Hands-On With The Bold Munro Ridgeline From Clemence Watches
It has been over a decade since I last bimbled through the gently winding roads of Glen Coe on my trusty old Yamaha. Yet the picturesque backdrop of Scotland at its rugged best has stayed with me ever since. I never imagined I would see that mountainous landscape being the inspiration for a watch dial. To be honest, Tom Clemence, founder of Clemence Watches, had to point out precisely what I was looking at after the Munro Ridgeline caught my eye back in September.
Asymmetry is a fun thing to see on watches. I don’t mean just a date window drawing attention to itself as it sits awkwardly beside a stunted index, nor a power reserve indicator blemishing the prettiest of textured dials. True asymmetry as an integral part of the case or dial design is something I enjoy, even more so when there is a functional aspect to it. Here, the angles and colors represent the gradients between which avalanches are most likely to occur. Thankfully, this has never been an issue during my highland excursions. But I like that the terrain I enjoyed so much has inspired a potentially useful and rather attractive field watch.
The Munro is a field watch with a tale to tell
At its core, the Munro is a field watch. A large dial, minute track, and highly legible hands and indices make it a watch that is easy to read. Clemence also offers the watch with a black, amber, or full-lume dial, but the Ridgeline is the most interesting of the series, even if the dial layout or the story behind it offends. The three colored segments represent mountain slopes. One sits in the foreground in turquoise, sloping down from the right-hand side. Then, another amber slope descends the other way. Finally, a dark and brooding sky sits behind. Apparently, the angles of these two slopes represent the minimum and maximum gradients at which avalanches are most likely. Clemence calls this a “visual cue that could prove life-saving to mountaineers and cross-country skiers alike.” There’s a third slope physically present, too, which occurs at the dial’s outer edge. This adds depth and echoes the contour of the crystal above.
A refreshingly smaller case
What’s common across all Munro variants is the small 37.5mm case. I usually gravitate towards case sizes somewhere between 38mm and 42mm. So I tend to view anything above or below this range as “large” or “small,” respectively. Okay, the Munro only falls half a millimeter below that arbitrary boundary. Still, I am reminded of its modest size each time I look at it on my wrist. I say “modest” rather than “small” because it doesn’t feel out of place. I don’t yearn for the same watch in a larger case. The other case dimensions are in keeping with the diameter — a lug-to-lug length of only 45mm and a 10mm height to the top of the box sapphire crystal.
A solid case back etched with a circular mountain motif covers the automatic movement inside. Clemence has chosen the Japanese Miyota 9039 for the Munro. This is the no-date version of the 9015 caliber. In addition to the absent date window on the dial, there is no date position through the screw-down crown. The Munro case is largely brushed, with just enough polished edges to help it look at home under a shirt cuff. Admittedly, though, one of the other colorways would help enormously in this regard. The tricolor dial is fun, but it’s anything but subtle. The sloping brushed bezel top gives way to a polished edge, with the same pattern repeated through the case top and polished chamfer.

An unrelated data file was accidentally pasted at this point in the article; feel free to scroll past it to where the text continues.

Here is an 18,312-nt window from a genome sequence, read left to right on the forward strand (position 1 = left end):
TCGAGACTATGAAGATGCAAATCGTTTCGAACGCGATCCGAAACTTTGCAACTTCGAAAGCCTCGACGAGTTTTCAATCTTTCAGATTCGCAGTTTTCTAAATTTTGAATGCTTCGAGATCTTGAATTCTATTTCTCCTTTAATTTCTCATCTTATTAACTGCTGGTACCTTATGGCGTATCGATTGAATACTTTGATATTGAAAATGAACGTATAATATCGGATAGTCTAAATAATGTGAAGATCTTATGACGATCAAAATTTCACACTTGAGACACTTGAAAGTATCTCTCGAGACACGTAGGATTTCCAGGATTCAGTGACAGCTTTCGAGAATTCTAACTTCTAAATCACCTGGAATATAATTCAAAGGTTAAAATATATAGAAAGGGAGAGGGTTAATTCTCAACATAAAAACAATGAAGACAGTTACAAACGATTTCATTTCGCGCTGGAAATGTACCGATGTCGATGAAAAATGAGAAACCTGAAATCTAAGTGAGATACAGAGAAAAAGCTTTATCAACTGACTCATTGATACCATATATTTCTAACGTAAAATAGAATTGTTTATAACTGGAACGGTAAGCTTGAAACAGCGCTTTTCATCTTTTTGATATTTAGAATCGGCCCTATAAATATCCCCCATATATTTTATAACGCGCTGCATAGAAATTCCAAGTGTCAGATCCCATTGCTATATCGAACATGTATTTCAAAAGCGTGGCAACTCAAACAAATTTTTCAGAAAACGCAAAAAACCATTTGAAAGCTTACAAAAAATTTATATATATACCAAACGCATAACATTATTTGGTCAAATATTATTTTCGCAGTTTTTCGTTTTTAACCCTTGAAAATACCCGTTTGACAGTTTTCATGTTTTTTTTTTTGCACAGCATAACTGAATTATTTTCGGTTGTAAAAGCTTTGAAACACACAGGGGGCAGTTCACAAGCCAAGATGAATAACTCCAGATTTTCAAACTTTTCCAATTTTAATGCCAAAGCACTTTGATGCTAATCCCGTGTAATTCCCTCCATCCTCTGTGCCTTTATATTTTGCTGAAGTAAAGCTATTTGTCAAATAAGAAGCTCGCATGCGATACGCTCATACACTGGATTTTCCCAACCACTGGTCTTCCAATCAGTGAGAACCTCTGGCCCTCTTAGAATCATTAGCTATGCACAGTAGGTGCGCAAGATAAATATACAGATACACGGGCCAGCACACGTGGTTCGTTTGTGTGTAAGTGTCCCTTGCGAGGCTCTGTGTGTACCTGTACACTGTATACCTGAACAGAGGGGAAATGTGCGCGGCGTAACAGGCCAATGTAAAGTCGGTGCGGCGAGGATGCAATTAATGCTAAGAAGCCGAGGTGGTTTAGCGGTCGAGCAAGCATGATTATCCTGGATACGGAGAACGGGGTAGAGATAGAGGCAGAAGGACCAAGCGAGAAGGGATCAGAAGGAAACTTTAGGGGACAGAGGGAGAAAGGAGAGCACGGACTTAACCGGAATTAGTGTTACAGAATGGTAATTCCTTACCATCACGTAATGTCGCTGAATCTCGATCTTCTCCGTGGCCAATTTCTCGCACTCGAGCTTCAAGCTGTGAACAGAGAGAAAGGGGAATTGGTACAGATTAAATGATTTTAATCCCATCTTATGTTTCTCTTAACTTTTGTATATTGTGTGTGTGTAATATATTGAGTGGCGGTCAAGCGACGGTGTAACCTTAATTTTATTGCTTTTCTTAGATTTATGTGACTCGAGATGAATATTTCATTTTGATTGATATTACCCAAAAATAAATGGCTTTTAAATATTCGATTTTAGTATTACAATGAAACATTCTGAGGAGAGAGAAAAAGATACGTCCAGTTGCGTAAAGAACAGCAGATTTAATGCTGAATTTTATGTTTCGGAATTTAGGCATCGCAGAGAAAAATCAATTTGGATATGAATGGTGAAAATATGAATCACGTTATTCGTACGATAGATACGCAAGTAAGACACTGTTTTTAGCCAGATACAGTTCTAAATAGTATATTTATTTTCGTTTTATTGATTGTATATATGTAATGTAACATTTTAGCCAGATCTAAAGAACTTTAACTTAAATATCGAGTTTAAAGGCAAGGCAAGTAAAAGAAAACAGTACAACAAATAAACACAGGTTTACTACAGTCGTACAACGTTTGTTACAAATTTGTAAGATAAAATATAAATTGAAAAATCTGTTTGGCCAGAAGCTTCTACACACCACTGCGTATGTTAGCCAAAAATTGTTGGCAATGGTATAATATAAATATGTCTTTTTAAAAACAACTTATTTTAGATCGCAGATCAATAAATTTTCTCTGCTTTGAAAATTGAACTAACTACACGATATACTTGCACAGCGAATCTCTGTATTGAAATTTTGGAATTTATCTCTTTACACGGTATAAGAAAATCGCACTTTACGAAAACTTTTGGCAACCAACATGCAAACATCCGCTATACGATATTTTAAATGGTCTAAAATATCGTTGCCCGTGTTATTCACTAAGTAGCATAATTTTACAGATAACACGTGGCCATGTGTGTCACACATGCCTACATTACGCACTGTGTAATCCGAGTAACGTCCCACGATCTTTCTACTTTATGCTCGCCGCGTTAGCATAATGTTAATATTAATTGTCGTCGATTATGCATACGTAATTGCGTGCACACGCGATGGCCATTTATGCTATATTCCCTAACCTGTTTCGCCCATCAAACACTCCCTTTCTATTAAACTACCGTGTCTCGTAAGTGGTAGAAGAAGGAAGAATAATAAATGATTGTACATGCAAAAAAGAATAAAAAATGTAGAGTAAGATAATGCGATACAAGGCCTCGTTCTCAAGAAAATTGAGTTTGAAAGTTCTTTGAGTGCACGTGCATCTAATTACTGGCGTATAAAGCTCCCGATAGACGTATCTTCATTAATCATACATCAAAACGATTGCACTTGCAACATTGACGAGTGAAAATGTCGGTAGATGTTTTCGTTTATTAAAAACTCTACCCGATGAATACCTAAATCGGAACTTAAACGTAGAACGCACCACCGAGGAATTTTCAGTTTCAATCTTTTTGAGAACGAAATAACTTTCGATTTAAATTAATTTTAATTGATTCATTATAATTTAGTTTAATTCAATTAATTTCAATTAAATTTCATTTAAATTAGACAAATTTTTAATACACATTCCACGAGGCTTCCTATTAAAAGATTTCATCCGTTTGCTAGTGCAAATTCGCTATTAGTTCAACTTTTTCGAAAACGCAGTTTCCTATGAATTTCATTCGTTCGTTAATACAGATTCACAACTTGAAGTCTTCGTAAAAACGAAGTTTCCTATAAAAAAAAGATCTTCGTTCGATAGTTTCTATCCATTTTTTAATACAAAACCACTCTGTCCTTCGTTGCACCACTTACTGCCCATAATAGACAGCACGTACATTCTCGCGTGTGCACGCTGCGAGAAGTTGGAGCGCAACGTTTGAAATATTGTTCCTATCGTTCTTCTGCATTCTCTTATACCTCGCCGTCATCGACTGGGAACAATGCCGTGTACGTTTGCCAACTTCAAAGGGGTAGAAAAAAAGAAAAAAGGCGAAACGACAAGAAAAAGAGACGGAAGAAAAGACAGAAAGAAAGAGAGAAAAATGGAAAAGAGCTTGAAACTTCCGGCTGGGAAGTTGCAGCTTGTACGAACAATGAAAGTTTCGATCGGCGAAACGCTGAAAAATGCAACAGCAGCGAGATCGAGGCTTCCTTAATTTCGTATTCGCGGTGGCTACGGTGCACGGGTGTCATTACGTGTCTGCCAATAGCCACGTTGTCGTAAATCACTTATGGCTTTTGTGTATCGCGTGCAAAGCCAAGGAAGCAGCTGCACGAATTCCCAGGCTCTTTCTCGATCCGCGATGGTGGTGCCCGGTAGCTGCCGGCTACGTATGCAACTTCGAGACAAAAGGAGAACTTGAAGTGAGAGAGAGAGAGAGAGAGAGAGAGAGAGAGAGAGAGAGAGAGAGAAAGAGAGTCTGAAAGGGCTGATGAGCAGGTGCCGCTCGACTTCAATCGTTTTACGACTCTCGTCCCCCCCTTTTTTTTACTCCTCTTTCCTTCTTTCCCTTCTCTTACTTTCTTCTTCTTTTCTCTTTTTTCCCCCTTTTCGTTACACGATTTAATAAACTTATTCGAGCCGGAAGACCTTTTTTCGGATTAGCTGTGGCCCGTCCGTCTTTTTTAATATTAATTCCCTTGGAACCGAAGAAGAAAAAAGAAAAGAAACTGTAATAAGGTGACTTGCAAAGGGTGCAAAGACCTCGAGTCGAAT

A large part of my acceptance of this smaller field watch on my wrist is the stainless steel bracelet. It is supremely comfortable and one of the nicest I have experienced at this watch’s £575 price point. The same polished chamfer on the case is also present at the outer edge of the Oyster-style bracelet. Its comfort is partly due to the taper from a 20mm width at the case down to 16mm at the clasp but also to the full articulation in all of the links. The push-button clasp features toolless on-the-fly adjustment, and I remember Tom Clemence also pointing out that one of the links is two-thirds the size of the others. This should ensure that every owner gets the same comfort that I have had. After switching out the bracelet for a nylon strap, I found that the smaller diameter was suddenly much more noticeable.
The Clemence Munro Ridgeline in summary
Of course, anything asserting to be a field watch needs to perform as a time-telling instrument first and foremost. Thankfully, with eight layers of internal antireflective coating and lashings of Super-LumiNova BGW9, the Munro is not a story of style over substance. However, I can’t shake the feeling that the tale behind the dial configuration is more romantic than helpful. Nevertheless, it’s the reason I stopped in my tracks when I first saw the Munro and the reason I smiled each time I looked at my wrist. If you want other reasons to push you over the edge, a 2x carbon offset and a tree planted for each watch sold heightens the outdoor credentials.
The Clemence Munro is now available for pre-order now, with prices starting at £575 for the watch on a bracelet or £499 on an FKM rubber strap. Delivery is expected in March 2024. For more information, head to the official Clemence website.